Historic school reopens in Galveston

August 27, 2010 4:48:46 PM PDT
Nearly two years after Hurricane Ike devastated Galveston, a historic school on the island has finally reopened; students started class earlier this week, and on Friday afternoon, the entire community turned out to celebrate the school's reopening. It cost more than $10 million to get the school back open, but the community demanded it, and on Friday, they got to see their work.

After two long years, history was preserved. Community leaders and former students fought so hard for the school to reopen.

On Friday, they reflected on the moment.

"We've been taught that we could aim for the stars and skies, that we could be anything that we wanted to be," said Ennis Williams with the Old Central Cultural Center.

It all started in the 1885 when the then Central High School was established on 26th and Avenue L. It was the first African American high school in all of Texas.

In 1954, the school moved to 13th and Sealy and remained a high school until 1968, when its campuses were desegregated.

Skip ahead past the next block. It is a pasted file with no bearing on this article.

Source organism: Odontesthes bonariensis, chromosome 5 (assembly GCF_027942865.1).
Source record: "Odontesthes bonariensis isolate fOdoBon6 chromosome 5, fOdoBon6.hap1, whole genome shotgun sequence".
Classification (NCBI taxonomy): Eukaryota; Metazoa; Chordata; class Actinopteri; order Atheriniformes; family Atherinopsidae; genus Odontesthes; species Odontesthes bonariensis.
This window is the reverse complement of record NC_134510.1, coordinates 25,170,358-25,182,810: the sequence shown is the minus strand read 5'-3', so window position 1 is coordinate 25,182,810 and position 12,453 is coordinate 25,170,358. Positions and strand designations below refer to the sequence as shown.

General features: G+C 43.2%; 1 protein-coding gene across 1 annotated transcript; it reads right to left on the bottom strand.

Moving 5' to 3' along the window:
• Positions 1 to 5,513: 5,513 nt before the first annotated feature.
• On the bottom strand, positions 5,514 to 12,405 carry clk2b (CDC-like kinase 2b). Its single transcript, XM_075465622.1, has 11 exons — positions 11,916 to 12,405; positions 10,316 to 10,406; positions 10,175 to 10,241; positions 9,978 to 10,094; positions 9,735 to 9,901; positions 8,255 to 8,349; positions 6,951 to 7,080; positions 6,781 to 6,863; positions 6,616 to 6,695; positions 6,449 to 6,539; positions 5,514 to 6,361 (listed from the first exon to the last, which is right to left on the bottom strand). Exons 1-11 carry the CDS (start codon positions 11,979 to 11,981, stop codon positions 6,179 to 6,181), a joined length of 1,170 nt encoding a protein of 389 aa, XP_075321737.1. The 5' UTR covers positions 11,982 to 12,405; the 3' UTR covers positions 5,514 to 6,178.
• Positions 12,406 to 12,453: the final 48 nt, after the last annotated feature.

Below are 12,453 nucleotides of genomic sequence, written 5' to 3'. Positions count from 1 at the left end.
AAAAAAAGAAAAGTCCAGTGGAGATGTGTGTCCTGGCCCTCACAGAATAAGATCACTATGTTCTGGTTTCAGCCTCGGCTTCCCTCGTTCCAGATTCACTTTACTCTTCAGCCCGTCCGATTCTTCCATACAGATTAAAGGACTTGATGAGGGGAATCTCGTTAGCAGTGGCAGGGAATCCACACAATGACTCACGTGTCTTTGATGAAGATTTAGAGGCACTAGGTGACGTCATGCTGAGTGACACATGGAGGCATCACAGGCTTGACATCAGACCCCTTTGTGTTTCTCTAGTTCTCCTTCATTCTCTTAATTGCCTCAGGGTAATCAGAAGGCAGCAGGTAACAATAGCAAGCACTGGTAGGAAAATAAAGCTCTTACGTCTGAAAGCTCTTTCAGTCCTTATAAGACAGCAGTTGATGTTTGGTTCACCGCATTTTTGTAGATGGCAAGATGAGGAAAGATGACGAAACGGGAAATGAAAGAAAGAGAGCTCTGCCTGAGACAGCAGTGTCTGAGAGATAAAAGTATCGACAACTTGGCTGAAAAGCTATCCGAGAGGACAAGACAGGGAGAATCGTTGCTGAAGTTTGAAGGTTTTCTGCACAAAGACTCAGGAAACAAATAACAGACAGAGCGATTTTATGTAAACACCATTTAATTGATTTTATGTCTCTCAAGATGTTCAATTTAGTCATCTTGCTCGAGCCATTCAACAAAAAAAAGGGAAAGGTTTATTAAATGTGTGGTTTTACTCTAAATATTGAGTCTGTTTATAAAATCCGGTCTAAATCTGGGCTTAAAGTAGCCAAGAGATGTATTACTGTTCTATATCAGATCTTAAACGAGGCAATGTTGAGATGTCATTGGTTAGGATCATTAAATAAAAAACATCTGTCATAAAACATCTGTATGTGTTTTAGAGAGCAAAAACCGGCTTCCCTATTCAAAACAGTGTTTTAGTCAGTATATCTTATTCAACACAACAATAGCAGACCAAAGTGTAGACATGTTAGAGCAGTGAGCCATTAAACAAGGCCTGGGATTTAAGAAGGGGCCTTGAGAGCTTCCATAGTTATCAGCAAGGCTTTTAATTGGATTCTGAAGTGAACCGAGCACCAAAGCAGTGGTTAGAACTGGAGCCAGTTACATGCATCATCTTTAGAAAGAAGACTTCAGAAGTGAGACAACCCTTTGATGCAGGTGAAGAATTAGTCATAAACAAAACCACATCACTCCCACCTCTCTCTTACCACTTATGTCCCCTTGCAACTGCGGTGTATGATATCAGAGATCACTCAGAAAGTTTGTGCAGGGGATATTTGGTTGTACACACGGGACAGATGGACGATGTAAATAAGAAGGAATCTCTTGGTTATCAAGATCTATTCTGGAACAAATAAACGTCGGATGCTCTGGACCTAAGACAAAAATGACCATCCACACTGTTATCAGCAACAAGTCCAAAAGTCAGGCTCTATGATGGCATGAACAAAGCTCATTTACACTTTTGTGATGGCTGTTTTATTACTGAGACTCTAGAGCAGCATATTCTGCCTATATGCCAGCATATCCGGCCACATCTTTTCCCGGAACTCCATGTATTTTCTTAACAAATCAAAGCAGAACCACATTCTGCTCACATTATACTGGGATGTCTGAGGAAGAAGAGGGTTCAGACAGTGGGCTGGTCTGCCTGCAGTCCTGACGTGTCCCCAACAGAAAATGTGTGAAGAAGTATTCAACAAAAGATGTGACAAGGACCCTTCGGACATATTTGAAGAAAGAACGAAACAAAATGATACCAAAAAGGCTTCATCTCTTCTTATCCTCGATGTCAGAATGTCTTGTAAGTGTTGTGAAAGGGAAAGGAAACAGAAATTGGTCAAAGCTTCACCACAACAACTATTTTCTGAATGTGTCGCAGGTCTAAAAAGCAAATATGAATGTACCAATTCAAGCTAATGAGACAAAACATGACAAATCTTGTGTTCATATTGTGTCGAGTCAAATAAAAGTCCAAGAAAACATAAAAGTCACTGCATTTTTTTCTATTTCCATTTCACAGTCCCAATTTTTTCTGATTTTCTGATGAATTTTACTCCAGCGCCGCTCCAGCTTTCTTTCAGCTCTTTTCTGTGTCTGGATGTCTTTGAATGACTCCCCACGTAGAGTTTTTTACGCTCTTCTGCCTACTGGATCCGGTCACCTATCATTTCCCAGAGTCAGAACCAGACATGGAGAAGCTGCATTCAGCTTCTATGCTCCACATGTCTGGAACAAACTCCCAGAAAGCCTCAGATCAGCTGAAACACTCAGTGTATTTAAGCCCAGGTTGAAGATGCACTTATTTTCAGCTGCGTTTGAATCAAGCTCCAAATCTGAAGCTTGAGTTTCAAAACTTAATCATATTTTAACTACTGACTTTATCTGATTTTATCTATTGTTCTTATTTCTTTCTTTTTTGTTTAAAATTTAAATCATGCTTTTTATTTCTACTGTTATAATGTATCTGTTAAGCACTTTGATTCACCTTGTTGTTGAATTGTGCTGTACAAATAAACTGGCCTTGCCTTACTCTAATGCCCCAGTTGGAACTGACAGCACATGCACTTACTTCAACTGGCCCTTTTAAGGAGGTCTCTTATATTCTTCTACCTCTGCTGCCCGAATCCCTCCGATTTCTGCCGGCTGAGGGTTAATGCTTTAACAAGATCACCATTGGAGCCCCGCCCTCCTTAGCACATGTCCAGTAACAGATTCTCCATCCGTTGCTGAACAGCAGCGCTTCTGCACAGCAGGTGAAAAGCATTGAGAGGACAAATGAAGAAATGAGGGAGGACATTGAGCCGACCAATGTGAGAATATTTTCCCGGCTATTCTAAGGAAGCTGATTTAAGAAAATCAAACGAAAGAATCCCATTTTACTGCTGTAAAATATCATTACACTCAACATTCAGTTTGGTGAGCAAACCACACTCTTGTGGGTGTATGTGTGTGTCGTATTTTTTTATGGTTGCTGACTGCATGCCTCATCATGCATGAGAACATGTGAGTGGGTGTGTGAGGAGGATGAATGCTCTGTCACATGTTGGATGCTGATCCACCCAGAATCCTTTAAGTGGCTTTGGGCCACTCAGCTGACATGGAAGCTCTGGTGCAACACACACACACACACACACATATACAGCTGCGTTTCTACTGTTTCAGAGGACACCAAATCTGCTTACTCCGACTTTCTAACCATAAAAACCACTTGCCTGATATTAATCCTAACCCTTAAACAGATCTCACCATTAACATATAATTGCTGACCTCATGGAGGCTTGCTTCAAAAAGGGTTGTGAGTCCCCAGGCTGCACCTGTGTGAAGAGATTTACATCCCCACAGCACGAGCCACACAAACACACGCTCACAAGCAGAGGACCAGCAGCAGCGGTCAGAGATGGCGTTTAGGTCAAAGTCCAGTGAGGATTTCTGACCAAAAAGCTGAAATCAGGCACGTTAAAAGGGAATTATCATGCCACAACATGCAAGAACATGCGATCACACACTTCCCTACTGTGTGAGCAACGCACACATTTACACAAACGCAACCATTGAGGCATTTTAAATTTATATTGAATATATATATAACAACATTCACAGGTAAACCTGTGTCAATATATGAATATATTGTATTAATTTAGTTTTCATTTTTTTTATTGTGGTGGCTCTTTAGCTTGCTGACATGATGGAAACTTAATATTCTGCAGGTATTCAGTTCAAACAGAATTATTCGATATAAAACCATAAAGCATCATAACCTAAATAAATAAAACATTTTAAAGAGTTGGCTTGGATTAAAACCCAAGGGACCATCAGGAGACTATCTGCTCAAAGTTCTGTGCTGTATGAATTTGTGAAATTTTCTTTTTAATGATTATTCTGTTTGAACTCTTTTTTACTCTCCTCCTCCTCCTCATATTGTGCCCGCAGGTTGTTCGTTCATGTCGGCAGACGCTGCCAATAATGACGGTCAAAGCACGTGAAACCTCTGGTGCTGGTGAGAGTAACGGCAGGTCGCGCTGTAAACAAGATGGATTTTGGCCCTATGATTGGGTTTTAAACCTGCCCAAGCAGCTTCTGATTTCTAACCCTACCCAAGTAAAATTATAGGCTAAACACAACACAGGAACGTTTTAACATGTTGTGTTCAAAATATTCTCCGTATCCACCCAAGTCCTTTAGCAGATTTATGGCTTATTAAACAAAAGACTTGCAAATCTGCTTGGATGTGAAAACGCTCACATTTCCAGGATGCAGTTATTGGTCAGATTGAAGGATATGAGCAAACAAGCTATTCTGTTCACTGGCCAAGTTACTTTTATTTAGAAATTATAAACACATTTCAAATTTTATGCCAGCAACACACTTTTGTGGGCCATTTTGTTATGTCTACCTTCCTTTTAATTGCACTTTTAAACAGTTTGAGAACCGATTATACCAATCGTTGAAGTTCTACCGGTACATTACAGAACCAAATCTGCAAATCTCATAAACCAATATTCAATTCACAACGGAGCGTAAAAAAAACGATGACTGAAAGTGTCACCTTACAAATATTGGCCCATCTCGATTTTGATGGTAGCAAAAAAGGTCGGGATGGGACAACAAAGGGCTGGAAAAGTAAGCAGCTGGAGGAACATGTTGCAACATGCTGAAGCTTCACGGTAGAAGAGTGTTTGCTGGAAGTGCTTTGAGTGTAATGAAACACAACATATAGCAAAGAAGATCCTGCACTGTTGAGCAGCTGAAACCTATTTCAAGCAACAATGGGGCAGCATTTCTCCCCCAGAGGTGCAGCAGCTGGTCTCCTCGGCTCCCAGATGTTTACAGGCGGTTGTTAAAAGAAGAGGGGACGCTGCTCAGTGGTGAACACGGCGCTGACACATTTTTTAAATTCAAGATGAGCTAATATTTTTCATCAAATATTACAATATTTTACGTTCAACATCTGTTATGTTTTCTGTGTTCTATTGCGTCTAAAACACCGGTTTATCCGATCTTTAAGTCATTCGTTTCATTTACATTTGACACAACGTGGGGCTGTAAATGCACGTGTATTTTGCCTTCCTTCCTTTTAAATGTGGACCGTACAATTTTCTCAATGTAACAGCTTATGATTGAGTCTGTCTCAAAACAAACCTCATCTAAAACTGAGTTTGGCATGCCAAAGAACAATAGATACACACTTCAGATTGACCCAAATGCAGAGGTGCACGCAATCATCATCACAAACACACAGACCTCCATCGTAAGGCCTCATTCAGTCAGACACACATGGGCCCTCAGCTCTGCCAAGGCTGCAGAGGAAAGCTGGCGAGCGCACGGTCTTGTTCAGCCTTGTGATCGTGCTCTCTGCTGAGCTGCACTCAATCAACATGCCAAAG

Sheila Bruno O'Neal graduated during that era.

"I attended high school here, so we got a lot of history," she said. "I've taught here as well, so ... that pride is alive and kickin'."

But that legacy nearly died when Hurricane Ike hit. The campus was badly damaged that man questioned whether it would reopen at all.

But after the community spoke up, the district stepped up and found the funds.

Today, the campus is restored to what it nearly looked like before the storm. The only remnants are on a bulletin board, which shows the waterline from the flood.

"It's to remind people that this is what took place and what could happen," Principal Annette Dailey said.

It's a stark reminder of what was nearly lost.

"It makes me feel proud to keep the generation going," student Sylvan Burton said.

"I just want our kids to be as proud as we are because as a community, we are extremely proud to be back home," O'Neal said.

Before the storm, there were more than 700 students at the school. Now, there are about 475.

Officials hope as the city comes back, so will the students.


Load Comments